But there are also limitations to this approach.  I know that with a novice virtually anything I throw at them they will make progress on.  Those new to exercise make progress by virtue of the consistency of going, not typically because of the quality of what they are doing.  For these people there is a strong argument for them working on getting better at play first, rather than focusing on what they are doing for a specific goal.  That could come in a later phase.  Equally we tend to find that by taking a hyper focused approach to exercise we miss out on other things that could have a benefit in the long term, because they don’t appear to have a benefit in the short term.  Weight loss is a classic example of this, because cardio work will see short term weight loss, but resistance training will see long term composition change.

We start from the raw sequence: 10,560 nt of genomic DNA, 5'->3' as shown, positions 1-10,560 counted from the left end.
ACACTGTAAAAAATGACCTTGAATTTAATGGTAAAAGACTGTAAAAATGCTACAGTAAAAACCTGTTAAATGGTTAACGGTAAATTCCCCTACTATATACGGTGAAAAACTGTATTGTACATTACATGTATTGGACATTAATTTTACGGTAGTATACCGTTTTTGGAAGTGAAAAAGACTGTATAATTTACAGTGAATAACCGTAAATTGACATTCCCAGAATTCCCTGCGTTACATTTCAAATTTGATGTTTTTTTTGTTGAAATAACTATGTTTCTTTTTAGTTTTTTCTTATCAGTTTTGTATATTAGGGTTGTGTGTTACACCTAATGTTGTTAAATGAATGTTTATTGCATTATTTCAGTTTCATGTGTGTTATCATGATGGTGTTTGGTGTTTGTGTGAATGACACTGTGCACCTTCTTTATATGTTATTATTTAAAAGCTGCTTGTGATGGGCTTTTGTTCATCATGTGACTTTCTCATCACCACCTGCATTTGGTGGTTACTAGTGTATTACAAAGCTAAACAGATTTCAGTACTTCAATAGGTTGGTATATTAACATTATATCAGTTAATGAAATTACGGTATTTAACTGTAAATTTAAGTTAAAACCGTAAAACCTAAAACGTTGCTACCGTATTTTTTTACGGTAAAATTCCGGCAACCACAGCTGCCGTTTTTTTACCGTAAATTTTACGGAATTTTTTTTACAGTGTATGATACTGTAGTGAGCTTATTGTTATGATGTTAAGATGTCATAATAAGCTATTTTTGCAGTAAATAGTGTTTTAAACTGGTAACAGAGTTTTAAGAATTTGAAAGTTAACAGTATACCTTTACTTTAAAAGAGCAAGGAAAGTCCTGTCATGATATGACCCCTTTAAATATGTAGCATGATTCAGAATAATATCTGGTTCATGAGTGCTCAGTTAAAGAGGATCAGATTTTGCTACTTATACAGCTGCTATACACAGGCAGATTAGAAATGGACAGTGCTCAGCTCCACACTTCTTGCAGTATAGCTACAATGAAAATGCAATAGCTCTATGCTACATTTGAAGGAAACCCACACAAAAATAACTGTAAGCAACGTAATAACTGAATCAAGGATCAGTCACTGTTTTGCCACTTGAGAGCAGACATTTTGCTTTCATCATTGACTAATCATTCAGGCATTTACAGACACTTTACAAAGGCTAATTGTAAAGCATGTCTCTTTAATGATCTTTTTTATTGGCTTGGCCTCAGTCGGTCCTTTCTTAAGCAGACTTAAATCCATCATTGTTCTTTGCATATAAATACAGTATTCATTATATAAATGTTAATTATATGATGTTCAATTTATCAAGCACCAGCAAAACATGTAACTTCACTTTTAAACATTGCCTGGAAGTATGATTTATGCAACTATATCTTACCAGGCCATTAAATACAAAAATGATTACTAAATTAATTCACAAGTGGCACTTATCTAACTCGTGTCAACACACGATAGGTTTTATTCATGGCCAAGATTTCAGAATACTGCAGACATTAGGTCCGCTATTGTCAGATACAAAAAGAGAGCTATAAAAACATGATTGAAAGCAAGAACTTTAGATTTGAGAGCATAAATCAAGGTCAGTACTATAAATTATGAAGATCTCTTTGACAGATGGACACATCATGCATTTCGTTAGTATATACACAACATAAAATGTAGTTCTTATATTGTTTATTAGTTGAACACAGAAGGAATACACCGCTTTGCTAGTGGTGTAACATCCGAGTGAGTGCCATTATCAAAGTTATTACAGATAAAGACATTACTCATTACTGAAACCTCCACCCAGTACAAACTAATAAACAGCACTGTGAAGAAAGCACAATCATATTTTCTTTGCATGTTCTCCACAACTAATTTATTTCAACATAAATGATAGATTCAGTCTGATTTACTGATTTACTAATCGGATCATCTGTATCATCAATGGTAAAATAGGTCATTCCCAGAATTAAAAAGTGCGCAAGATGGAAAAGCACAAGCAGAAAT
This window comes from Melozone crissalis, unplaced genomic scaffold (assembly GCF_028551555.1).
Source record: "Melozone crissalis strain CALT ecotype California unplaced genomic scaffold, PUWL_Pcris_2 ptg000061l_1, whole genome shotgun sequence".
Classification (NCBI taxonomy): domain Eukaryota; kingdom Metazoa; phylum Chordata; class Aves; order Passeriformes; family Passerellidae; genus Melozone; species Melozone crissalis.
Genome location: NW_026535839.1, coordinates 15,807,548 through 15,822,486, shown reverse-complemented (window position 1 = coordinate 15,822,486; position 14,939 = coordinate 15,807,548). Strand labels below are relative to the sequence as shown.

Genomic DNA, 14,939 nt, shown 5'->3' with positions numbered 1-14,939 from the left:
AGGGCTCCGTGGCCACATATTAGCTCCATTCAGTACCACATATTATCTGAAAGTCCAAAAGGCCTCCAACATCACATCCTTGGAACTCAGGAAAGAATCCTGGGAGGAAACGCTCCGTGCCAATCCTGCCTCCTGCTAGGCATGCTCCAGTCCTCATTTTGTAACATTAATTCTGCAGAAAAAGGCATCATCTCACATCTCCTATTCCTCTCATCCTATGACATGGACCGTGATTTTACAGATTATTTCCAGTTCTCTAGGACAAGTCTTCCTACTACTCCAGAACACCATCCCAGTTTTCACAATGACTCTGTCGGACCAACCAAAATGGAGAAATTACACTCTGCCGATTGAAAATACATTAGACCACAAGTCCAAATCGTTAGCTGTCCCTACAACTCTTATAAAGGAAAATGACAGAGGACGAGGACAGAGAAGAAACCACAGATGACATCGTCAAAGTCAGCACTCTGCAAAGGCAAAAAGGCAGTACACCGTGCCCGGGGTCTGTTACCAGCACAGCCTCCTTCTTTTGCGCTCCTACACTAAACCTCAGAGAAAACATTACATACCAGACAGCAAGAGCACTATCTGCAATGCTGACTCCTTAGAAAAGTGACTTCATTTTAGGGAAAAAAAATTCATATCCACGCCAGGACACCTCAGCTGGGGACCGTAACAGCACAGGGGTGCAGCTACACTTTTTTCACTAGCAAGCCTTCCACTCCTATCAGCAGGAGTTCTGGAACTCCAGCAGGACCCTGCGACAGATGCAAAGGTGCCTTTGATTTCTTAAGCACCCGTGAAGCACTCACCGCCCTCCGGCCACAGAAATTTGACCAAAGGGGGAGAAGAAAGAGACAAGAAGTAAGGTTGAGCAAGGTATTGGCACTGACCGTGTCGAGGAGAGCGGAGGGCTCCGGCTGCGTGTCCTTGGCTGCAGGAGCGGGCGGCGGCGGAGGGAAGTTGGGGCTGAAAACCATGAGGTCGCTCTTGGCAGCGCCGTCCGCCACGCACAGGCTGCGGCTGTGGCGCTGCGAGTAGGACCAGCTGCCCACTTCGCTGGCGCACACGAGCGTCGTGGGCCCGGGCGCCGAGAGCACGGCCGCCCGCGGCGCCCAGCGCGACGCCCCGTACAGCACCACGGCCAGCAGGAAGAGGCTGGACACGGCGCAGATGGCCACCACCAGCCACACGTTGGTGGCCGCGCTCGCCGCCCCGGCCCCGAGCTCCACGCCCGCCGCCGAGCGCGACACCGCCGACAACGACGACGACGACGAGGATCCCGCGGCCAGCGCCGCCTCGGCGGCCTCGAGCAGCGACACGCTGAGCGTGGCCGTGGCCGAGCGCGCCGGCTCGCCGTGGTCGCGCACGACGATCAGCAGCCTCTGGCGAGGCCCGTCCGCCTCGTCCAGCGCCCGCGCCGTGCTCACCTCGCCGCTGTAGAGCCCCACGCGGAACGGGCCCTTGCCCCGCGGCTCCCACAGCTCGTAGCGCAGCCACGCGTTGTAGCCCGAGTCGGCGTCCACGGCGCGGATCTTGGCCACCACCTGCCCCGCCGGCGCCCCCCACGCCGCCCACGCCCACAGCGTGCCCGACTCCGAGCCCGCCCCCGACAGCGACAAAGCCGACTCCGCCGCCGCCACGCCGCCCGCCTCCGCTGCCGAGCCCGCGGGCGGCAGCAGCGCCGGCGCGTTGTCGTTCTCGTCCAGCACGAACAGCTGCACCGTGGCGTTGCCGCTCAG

Equally, for those who are highly specialised, play would make a benefit toward functionality of the body, especially if you compete in a sport that requires you to be locked into very rigid and specalised movements, such as running or cycling.  Outside of your competing season unstructured play could help reduce injury and allow you to reconnect with movement. 

So there are benefits to play largely across the board.  But by far the larger issue with play is in terminology.  Adults don’t want to be seen to play.  They do serious things, with a clear outcome attached to them.  And that’s the way they treat exercise.  It’s not a game, it’s training.  The goal is to lose weight or tone up or run faster or hit the ball better; it’s not to have fun, It’s not to interact with others, it’s not to play around.  And because we want it to be different from play we attached outcome requirements to it, and anchor those at the forefront of our actions.